2046 Made in: Hong Kong Language: Cantonese, Mandarin, Japanese Director: Wong Kar-Wai Starring: Tony Leung Chieu Wai, Zhang Ziyi, Faye Wong, Gong Li, Takuya Kimura, Ping Lam Siu, Wang Sum Year: 2004
Synopsis: In this sequel to Wong Kar-Wai's
In the Mood for Love,
Tony Leung Chiu Wai returns as the heartbroken Chow Mo-Wan. Although it follows some sort of continuity from the previous film, 2046 stands on its own as a complex, segmented study of the agony and joy of being in love. The year is 1966. Chow, who's a writer, returns to Hong Kong and becomes a womanizer. He has flings with various women before dumping them and moving on. Staying at a hotel owned by Mr. Wang (Wang Sum), he encounters the different occupants of room 2046 that go on to heavily influence his writing.
Much of the story deals with a science fiction story written by Chow, in which a train goes to a city called 2046. In that place, people can recapture their fondest memories. There, it is said that nothing changes. However, no one knows for sure because no one has ever returned. But Chow's protagonist (portrayed again by Takuya Kimura), is the first to try to leave the mysterious place. And much of the movie focuses on the reasons why.
The women who enter and leave Chow's life figure prominently into the story as well. There's Mr. Wang's eldest daughter, Wang Jing-Wen (Faye Wong), who's in love with a young man from Japan (Takuya Kimura). But Mr. Wang vehemently opposes their relationship and pressures her to break up with him.
And then there's the the glamorous Bai Ling (Zhang Ziyi), whom Chow courts, then eventually rejects. There's a singer named Lulu (Carina Lau), as well as a professional gambler (Gong Li) who has a coincidental link to Chow's past love.
Throughout the film, we see glimpses of Chow's life. They seem fragmented and out of order at first, but as he comes to his revelations, they all fall into place at the end.
Remarks: 2046 is made with a lot of passion. Wong Kar-Wai creates a very colorful, imaginative, and slow-paced film that often has a stream-of-consciousness feel. It's a very poignant, emotional, and believable look at a man trying to figure himself out.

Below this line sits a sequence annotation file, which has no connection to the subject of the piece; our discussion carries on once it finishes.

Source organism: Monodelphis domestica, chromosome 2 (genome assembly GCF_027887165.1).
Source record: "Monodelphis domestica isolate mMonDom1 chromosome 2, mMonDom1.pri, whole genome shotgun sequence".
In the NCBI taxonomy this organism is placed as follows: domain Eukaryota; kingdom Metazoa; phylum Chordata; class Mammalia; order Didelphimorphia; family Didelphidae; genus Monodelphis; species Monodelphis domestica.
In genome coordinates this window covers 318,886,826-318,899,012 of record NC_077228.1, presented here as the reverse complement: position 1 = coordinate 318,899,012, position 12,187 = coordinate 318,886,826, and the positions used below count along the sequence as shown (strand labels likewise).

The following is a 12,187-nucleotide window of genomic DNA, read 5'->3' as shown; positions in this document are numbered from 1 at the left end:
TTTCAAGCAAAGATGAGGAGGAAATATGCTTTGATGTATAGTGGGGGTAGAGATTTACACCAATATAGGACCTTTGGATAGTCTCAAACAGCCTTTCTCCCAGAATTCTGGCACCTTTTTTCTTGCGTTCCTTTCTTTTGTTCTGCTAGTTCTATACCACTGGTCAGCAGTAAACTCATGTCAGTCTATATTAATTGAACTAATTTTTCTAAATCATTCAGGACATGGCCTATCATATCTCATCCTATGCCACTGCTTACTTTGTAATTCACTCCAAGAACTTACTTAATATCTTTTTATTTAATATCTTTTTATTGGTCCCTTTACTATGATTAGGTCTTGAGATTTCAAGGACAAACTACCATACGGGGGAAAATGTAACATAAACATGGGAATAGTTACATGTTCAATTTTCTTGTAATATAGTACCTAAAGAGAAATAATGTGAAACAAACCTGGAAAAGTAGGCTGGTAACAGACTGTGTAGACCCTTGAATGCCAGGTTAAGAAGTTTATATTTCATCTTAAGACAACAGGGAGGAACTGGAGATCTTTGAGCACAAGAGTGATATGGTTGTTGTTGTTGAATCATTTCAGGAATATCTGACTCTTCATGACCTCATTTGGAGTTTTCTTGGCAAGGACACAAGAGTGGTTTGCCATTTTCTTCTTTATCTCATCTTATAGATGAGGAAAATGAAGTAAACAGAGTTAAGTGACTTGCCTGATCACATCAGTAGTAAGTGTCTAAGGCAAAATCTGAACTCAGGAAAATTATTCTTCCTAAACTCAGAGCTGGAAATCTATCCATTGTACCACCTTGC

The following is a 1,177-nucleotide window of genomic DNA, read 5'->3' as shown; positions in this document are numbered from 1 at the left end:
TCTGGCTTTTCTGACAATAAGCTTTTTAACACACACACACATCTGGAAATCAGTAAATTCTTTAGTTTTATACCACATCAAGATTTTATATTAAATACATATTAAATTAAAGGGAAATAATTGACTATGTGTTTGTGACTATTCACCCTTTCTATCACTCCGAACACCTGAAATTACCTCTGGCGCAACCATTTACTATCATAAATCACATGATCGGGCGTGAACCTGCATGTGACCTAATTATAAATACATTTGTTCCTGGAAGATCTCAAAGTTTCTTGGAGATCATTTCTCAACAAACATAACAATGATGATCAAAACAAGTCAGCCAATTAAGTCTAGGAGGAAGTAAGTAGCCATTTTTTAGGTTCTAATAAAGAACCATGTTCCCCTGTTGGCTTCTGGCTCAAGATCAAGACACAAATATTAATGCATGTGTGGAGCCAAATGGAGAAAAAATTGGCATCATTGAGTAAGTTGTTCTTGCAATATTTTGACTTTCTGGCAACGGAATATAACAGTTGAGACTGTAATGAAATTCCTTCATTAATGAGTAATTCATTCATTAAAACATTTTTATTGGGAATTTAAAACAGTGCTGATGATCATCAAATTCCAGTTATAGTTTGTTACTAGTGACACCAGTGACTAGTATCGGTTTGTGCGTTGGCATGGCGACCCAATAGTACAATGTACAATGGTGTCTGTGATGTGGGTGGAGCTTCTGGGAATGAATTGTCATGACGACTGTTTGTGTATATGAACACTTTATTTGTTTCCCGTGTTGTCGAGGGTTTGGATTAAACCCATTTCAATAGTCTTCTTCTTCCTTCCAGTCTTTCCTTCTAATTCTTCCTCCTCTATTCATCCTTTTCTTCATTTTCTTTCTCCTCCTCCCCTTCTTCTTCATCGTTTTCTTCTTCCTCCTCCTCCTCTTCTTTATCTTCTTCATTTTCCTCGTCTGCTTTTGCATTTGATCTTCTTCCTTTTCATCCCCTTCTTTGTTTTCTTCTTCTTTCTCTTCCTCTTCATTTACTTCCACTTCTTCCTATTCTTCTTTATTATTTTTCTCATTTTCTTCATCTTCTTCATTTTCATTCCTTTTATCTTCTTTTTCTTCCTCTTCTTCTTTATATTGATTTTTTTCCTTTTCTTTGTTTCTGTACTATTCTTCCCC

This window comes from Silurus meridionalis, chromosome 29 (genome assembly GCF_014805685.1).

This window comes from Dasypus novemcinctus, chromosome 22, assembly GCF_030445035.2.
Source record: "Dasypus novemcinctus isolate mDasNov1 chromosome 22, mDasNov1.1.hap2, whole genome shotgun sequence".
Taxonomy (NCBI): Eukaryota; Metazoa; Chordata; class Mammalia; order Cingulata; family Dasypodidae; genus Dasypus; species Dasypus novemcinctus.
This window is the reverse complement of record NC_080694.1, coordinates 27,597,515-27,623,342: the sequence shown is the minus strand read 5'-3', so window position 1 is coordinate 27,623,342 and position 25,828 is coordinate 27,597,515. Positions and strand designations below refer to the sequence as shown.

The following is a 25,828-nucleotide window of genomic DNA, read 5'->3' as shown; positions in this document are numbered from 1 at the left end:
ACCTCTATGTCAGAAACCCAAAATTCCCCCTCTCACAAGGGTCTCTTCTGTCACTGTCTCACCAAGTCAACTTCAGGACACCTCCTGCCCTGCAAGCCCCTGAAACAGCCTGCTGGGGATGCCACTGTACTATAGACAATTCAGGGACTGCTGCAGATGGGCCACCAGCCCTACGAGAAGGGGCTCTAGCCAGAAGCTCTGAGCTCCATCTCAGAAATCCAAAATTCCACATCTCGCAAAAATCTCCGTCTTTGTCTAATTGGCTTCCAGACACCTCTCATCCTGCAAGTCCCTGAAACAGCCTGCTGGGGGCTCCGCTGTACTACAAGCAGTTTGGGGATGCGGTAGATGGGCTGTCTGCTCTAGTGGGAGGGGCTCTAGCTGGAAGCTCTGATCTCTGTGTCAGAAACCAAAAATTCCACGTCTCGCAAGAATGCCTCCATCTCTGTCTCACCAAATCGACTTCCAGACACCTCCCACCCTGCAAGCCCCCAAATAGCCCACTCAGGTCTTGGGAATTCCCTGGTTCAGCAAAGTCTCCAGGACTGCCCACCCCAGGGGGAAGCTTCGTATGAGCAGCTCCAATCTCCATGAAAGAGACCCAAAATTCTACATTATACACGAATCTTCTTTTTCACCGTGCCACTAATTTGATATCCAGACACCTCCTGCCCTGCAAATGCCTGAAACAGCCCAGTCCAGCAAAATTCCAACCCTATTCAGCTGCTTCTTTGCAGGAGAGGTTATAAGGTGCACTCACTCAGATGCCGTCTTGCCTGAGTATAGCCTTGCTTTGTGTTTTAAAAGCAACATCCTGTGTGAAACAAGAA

Also very interesting is the way Wong Kar-Wai examines creative writing as a psychological/emotional outlet...while knowing very well that his philosophies are being communicated to us through the visual medium of film. And once again, the use of music is very powerful. Chow's science fiction story and his real life are cleverly woven together. Reality and fiction are strong themes, as each offers fascinating insights about the other.
Who would like this movie: 2046 is for you if you like foreign films, art-house movies, and watching big-name actors from Asia interacting with each other in one movie. It's very different from the mainstream stuff that you'll find at the local cineplex, so I'd encourage you to see it only if you're in the mood to try something different. You'll also appreciate this film if you love analyzing and talking about movies after watching them. It's a good one to write about if you're in film school.
Several languages are spoken, with characters portrayed as being able to communicate with each other in different Chinese dialects. This should be of great interest to those studying foreign languages (particularly Chinese). My only beef with this film is that some of the subtitles aren't as accurate as they should be.